Language and Social Identity is a collection of fascinating sociolinguistic papers. Dealing with gender and ethnicity, the researchers seek to show how stereotypes often arise from simple linguistic misunderstandings. For example, one paper argues that speakers of Indian English tend to use pronouns, conjunctions, and intonation very differently to speakers of UK English. UK speakers typically fail to pick up on the Indian English speakers’ cues and assume that what they are saying is confused or incoherent. Conversely, Indian English speakers think the UK English speakers must be either daft or extremely patronising because of their apparent failure to understand very simple logic. Another paper claims that men and women typically use utterances like “mm hmm” to mean different things. Women mean simply “I’m listening”, whereas men mean emphatically “I agree”. Men then think that women keep changing their minds and women think men just aren’t listening!
The most relevant paper from a taxonomic point of view was one on the highly charged political nature of language use in Montreal. The need to cut across language differences and negotiate norms of communication when diverse groups feel they have something to lose through compromise mirrors the inter-departmental language mediation that usually needs to happen in taxonomy projects.
Lots of gems in Sociolinguistics: the study of speakers’ choices by Florian Coulmas (2005; Cambridge University Press). A serious introduction to the field aimed at students, with discussion points and references at the end of each chapter, with plenty of pointers to further study. I am interested in how language choice affects taxonomy, in labels and names, and what we perceive to be “natural” or “obvious” categories. Linguistics is a huge area of study, and even ignoring everything other than sociolinguistics still leaves an awful lot to take on board, so this clear and straightforward text was very helpful as a starting point. Coulmas says the “principal task of sociolinguistics is to uncover, describe, and interpret the socially motivated restrictions on linguistic choices” so I believe its findings must have some relevance to taxonomists, in that our main tool is language. I also think there are interesting parallels between what happens when governments try to define and impose language policies on people and when information managers try to impose “corporate language policies”. If they are welcomed and supported by the users they can bring great benefits, but can be disastrous if imposed dictatorially or when one group suffers at the expense of another.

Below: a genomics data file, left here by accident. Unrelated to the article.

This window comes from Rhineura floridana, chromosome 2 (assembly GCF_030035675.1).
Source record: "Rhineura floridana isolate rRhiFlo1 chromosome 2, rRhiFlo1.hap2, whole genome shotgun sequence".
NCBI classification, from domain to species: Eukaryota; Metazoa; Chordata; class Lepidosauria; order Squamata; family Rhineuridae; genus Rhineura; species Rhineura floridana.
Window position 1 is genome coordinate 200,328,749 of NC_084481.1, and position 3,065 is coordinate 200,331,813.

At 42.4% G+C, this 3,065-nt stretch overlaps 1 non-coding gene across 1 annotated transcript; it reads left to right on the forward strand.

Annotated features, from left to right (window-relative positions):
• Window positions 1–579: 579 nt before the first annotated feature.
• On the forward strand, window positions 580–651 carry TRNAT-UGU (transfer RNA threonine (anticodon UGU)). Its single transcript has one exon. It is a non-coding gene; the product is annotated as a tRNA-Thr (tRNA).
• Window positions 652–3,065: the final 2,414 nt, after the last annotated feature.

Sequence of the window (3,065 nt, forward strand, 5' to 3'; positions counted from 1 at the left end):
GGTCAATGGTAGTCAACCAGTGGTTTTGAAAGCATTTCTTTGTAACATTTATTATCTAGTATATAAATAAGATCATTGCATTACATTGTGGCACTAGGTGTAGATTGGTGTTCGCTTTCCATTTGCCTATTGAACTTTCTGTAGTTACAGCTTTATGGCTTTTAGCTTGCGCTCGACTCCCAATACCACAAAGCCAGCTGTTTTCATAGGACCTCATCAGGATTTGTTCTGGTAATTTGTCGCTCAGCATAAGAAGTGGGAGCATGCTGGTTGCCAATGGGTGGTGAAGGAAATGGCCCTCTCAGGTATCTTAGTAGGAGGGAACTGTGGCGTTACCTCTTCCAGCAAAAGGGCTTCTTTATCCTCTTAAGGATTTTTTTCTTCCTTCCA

Is there a language problem with quantum physics? – fundamentals – 05 January 2008 – New Scientist is a fascinating proposition. David Peat is a theoretical physicist who points out that European languages are bound up with notions of Newtonian physics and classical categorisation. He and the US physicists David Bohm held a meeting in 1992 with the elders of the Blackfoot, Micmac and Ojibwa tribes, who speak Algonquian langauages. The speakers of these languages don’t tend to divide the world into categories of objects but talk about things in terms of processes. They describe things and people as being in a constant state of change, appearing and sinking back into a flowing cosmos. Algonquian speakers even have rituals designed to stop objects from being reabsorbed back into the universe. The physicists were amazed at how close the elders’ way of thinking seemed to mirror quantum processes. Peat suggests that such languages and ways of thought could be what western physicists need to help them create a better framework for discussing problems in quantum physics that might lead to solutions to current problems.
This resonated with my wonderings about where categories come from and how language, culture, and society affect the way we organise our thougths and our things. (I have just started reading Women, Fire, and Dangerous Things: What catergories reveal about the mind by George Lakoff) but it also reminded me of something Patrick Lambe discusses in his excellent book Organising Knowledge: Taxonomies, knowledge and organisational effectiveness where he talks about taxonomies as processes and how they need to flow with changes in organisations and the wider world.